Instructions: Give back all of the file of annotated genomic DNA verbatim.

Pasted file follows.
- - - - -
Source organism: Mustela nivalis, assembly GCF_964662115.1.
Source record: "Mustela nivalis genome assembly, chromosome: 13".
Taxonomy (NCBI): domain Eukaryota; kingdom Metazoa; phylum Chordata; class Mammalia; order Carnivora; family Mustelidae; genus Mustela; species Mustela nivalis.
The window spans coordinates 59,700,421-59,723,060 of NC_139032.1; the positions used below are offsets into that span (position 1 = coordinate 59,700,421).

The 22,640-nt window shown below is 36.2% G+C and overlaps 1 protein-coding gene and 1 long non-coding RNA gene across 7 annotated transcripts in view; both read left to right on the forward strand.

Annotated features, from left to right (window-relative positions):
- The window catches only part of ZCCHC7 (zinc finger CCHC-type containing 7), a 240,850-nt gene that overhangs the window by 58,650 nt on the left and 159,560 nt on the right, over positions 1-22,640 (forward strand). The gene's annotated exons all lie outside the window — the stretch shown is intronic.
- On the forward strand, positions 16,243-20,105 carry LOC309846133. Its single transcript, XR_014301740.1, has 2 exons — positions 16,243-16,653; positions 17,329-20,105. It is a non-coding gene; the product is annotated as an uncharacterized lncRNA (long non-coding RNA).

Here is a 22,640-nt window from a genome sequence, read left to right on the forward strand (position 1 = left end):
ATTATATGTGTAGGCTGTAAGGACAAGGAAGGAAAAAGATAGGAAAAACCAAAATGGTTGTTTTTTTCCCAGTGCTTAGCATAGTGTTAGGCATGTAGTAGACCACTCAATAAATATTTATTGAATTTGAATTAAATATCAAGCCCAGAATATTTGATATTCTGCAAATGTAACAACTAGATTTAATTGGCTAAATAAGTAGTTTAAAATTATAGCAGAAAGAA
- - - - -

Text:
Source organism: Mustela nivalis, assembly GCF_964662115.1.
Source record: "Mustela nivalis genome assembly, chromosome: 13".
Taxonomy (NCBI): domain Eukaryota; kingdom Metazoa; phylum Chordata; class Mammalia; order Carnivora; family Mustelidae; genus Mustela; species Mustela nivalis.
The window spans coordinates 59,700,421-59,723,060 of NC_139032.1; the positions used below are offsets into that span (position 1 = coordinate 59,700,421).

The 22,640-nt window shown below is 36.2% G+C and overlaps 1 protein-coding gene and 1 long non-coding RNA gene across 7 annotated transcripts in view; both read left to right on the forward strand.

Annotated features, from left to right (window-relative positions):
- The window catches only part of ZCCHC7 (zinc finger CCHC-type containing 7), a 240,850-nt gene that overhangs the window by 58,650 nt on the left and 159,560 nt on the right, over positions 1-22,640 (forward strand). The gene's annotated exons all lie outside the window — the stretch shown is intronic.
- On the forward strand, positions 16,243-20,105 carry LOC309846133. Its single transcript, XR_014301740.1, has 2 exons — positions 16,243-16,653; positions 17,329-20,105. It is a non-coding gene; the product is annotated as an uncharacterized lncRNA (long non-coding RNA).

Here is a 22,640-nt window from a genome sequence, read left to right on the forward strand (position 1 = left end):
ATTATATGTGTAGGCTGTAAGGACAAGGAAGGAAAAAGATAGGAAAAACCAAAATGGTTGTTTTTTTCCCAGTGCTTAGCATAGTGTTAGGCATGTAGTAGACCACTCAATAAATATTTATTGAATTTGAATTAAATATCAAGCCCAGAATATTTGATATTCTGCAAATGTAACAACTAGATTTAATTGGCTAAATAAGTAGTTTAAAATTATAGCAGAAAGAA